02/08/2013 11:54 am ET Updated Apr 10, 2013

The Need for Talent in 'Fly-over' Cities

By Bob Coy and Mike Venerable of CincyTech

In the basement of the Mason, Ohio, municipal building, a high-speed DNA lab went live last month. The lab supports a fast-growing diagnostics company, AssureRx Health, which is nurtured by an emerging ecosystem of private investment dollars and public support. Based on scientific discoveries at Cincinnati Children's Hospital Medical Center and the Mayo Clinic, AssureRx is one of many high-potential companies growing far from the concentrations of venture capital on the coasts.

In its first years of operation, the company struggled to resist the pull of Silicon Valley. But key investment by state-supported, privately managed seed funds and private investors kept it in Ohio. By 2011, AssureRx had made enough progress to attract investment from leading West Coast venture funds without having to relocate. It now employs 125 people in Mason and is adding staff rapidly.

Along the Interstate 71 corridor from Mason, 25 miles south to downtown Cincinnati, quality, early-stage companies are emerging at a fast clip. This momentum is creating a talent crunch for the region and in turn, new career options for recent college graduates.

The Need for Talent in "Fly-over" Cities

In 2012, Cincinnati was selected to receive Fellows from Venture for America, a New York-based nonprofit that deploys graduates from leading schools to work in emerging start-up economies. We now have seven new members of our ecosystem, with more coming from 2013's class. If these graduates have a great experience in Cincinnati startups, their network of social and professional connections may consider our region as a potential destination. Attracting new talent and retaining emerging talent are prerequisites to maintaining our momentum.

VFA recognizes that the emergence of "fly-over" ecosystems, like Cincinnati, is critical to the long-term health of the national economy. These areas are often overlooked by investors and talented individuals who gravitate to well-known innovation centers such as Silicon Valley, New York, Boston and Austin. Over the decades, these regions have combined capital, talent, technology and an entrepreneurial culture to ignite a virtuous cycle of growth.

But the growth of those established regions may be reaching its limits, as skills shortages develop and the cost of housing skyrockets. We can't move everyone to those mega-hubs. We need to develop talent and companies across the country and apply that energy to new discoveries emerging from existing research institutions and clusters in other regions.

Startup Support in Cincinnati

In the Greater Cincinnati area, we benefit from a mixture of state and local investment, regional accelerators, growing private investment, a base of talent resident in Fortune 500 company headquarters such as Procter & Gamble, Macy's, and GE Aviation, and strong research institutions such as the University of Cincinnati and Cincinnati Children's.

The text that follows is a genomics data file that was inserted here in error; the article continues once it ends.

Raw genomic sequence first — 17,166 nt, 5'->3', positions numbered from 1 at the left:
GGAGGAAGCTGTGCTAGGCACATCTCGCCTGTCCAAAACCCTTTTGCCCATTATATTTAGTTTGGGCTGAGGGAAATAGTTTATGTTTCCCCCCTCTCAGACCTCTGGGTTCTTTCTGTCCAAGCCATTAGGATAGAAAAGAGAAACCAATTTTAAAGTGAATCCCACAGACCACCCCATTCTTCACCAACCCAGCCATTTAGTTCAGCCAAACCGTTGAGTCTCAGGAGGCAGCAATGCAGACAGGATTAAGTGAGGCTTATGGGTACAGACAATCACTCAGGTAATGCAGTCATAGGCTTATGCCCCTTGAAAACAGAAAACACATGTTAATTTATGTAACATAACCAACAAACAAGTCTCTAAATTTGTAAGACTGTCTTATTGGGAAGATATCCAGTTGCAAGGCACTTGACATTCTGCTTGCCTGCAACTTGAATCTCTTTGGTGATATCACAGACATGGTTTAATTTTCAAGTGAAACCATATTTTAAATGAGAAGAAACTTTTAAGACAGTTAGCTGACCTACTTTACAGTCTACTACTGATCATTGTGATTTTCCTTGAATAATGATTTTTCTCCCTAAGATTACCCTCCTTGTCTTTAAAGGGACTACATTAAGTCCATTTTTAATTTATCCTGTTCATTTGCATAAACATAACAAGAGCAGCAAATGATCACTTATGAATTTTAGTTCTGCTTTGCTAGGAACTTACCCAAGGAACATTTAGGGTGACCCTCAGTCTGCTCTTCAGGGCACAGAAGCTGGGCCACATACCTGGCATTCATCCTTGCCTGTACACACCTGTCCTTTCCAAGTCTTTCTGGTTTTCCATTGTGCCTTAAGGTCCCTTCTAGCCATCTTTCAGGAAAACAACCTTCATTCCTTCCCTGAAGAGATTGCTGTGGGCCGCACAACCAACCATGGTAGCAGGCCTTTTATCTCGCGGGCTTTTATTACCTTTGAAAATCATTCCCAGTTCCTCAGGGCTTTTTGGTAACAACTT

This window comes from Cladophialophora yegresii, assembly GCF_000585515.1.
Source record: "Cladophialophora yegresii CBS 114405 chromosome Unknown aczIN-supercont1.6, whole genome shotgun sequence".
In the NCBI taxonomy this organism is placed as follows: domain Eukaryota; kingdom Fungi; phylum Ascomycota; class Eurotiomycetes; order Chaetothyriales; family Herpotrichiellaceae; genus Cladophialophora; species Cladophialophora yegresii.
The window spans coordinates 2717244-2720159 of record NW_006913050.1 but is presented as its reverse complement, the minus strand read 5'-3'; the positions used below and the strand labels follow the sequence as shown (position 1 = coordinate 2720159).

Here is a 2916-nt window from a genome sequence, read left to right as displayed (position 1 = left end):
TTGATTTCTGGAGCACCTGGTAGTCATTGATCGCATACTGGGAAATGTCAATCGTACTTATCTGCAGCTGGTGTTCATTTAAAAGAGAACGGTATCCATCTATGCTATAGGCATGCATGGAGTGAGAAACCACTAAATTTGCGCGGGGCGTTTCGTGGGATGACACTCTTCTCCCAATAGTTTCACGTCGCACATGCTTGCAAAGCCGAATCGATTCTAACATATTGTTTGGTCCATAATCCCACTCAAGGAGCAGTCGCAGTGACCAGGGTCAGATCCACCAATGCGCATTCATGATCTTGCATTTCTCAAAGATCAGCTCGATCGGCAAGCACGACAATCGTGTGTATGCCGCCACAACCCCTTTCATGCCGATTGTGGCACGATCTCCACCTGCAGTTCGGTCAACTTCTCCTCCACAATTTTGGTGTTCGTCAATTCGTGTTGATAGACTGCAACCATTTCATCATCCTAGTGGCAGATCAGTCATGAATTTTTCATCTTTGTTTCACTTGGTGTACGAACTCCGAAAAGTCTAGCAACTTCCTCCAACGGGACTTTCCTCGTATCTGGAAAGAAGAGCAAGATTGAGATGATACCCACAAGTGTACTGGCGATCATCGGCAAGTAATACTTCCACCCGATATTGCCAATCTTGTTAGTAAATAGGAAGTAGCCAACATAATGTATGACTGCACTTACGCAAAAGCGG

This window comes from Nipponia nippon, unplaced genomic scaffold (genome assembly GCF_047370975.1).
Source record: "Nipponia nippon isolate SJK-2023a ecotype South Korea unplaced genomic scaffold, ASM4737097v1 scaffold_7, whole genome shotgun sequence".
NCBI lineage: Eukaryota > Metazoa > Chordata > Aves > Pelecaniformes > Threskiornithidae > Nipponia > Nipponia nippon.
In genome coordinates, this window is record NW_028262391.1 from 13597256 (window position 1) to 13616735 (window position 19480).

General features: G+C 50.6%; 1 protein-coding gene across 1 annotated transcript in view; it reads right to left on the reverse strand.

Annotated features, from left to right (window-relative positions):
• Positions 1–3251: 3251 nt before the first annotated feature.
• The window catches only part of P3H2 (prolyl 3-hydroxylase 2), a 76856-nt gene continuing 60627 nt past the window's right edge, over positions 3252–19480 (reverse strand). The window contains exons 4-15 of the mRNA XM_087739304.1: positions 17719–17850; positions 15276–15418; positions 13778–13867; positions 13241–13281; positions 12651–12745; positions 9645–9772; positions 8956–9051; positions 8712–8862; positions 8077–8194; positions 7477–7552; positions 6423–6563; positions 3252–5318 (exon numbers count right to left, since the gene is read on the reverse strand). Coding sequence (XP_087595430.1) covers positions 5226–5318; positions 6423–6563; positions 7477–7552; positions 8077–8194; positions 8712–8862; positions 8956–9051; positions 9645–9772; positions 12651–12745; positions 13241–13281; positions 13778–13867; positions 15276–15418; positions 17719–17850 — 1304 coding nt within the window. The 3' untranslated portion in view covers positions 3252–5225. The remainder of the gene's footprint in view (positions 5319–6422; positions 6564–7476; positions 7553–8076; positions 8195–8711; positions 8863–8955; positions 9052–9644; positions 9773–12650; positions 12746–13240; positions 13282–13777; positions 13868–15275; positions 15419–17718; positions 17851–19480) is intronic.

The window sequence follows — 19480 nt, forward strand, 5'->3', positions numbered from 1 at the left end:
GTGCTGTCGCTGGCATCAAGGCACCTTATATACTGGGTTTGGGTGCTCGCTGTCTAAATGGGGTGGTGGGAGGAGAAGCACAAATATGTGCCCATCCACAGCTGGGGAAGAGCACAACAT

We also have a strong partner in the State of Ohio, which has catalyzed public and private dollars locally through a program called Ohio Third Frontier. This $2 billion program to encourage Ohio-based commercialization and company growth enjoys wide bi-partisan support and has been approved by voters twice in the last eight years through statewide referenda. It is unique in that it requires private match on a dollar-for-dollar basis. This ensures that programs are being held accountable by local leaders who also have money at stake.

CincyTech Helps Local Businesses Grow

As a recipient of Third Frontier funding since its launch in 2006, CincyTech LLC manages two for-profit seed funds so far and has invested in more than 40 start-up technology businesses. The state of Ohio has been an active co-investor in those funds alongside private investors. The 40 startups have attracted an additional $170 million of private investment dollars and will generate about $50 million of revenue in 2013.

CincyTech's early investments, nearly all based on technology or innovations emerging from research institutions and other sources inside our region, are now maturing. Our first fund is performing better than industry averages, and we expect that to continue. Considering the geographic and early-stage profiles of our investments, this performance would indicate the capital markets are overlooking good opportunities in Cincinnati and other regions.

In CincyTech's portfolio, the ratio of private-to-state investment is better than 10:1, and that will only improve over time. Between the increased tax base, the new jobs and the personal wealth being created by successful companies, Ohio citizens will reap healthy economic returns.

It will take at least a generation to rebalance early-stage capital and talent allocation across the economy -- and an enduring commitment from state governments, and regional public and private sector leaders. But so far in Ohio and other fly-over states, emerging models of public-private partnerships are yielding encouraging returns, and programs such as VFA recognize this progress and contribute to their growth.

Bob Coy is president of CincyTech. Mike Venerable is managing director of digital/software/health tech. CincyTech was one of Venture for America's first partner companies, and currently employs 2012 Fellow and University of Maryland grad James Fayal. To support Venture for America in its goal of providing companies like CincyTech with young talent, offer your support today in the JobRaising Challenge.